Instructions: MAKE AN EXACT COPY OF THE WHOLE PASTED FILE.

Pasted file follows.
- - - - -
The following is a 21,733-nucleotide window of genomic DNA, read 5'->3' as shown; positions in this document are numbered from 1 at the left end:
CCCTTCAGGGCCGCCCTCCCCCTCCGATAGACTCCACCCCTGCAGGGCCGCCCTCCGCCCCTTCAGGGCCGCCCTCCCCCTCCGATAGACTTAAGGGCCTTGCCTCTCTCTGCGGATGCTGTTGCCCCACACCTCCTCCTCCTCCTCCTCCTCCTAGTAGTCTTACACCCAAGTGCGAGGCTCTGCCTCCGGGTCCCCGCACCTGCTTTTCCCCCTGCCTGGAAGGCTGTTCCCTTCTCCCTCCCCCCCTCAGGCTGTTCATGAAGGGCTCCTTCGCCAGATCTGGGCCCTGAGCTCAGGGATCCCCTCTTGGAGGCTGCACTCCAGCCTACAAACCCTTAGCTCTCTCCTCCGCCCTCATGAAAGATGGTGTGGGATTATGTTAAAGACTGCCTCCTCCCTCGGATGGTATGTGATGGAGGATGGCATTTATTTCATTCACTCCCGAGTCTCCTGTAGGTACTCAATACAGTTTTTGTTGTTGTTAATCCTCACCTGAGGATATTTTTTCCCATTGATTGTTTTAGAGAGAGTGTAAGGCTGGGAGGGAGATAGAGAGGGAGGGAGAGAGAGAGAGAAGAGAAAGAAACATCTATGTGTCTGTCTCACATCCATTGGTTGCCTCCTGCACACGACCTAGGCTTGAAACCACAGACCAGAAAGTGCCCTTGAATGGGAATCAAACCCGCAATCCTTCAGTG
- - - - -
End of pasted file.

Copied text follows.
The following is a 21,733-nucleotide window of genomic DNA, read 5'->3' as shown; positions in this document are numbered from 1 at the left end:
CCCTTCAGGGCCGCCCTCCCCCTCCGATAGACTCCACCCCTGCAGGGCCGCCCTCCGCCCCTTCAGGGCCGCCCTCCCCCTCCGATAGACTTAAGGGCCTTGCCTCTCTCTGCGGATGCTGTTGCCCCACACCTCCTCCTCCTCCTCCTCCTCCTAGTAGTCTTACACCCAAGTGCGAGGCTCTGCCTCCGGGTCCCCGCACCTGCTTTTCCCCCTGCCTGGAAGGCTGTTCCCTTCTCCCTCCCCCCCTCAGGCTGTTCATGAAGGGCTCCTTCGCCAGATCTGGGCCCTGAGCTCAGGGATCCCCTCTTGGAGGCTGCACTCCAGCCTACAAACCCTTAGCTCTCTCCTCCGCCCTCATGAAAGATGGTGTGGGATTATGTTAAAGACTGCCTCCTCCCTCGGATGGTATGTGATGGAGGATGGCATTTATTTCATTCACTCCCGAGTCTCCTGTAGGTACTCAATACAGTTTTTGTTGTTGTTAATCCTCACCTGAGGATATTTTTTCCCATTGATTGTTTTAGAGAGAGTGTAAGGCTGGGAGGGAGATAGAGAGGGAGGGAGAGAGAGAGAGAAGAGAAAGAAACATCTATGTGTCTGTCTCACATCCATTGGTTGCCTCCTGCACACGACCTAGGCTTGAAACCACAGACCAGAAAGTGCCCTTGAATGGGAATCAAACCCGCAATCCTTCAGTG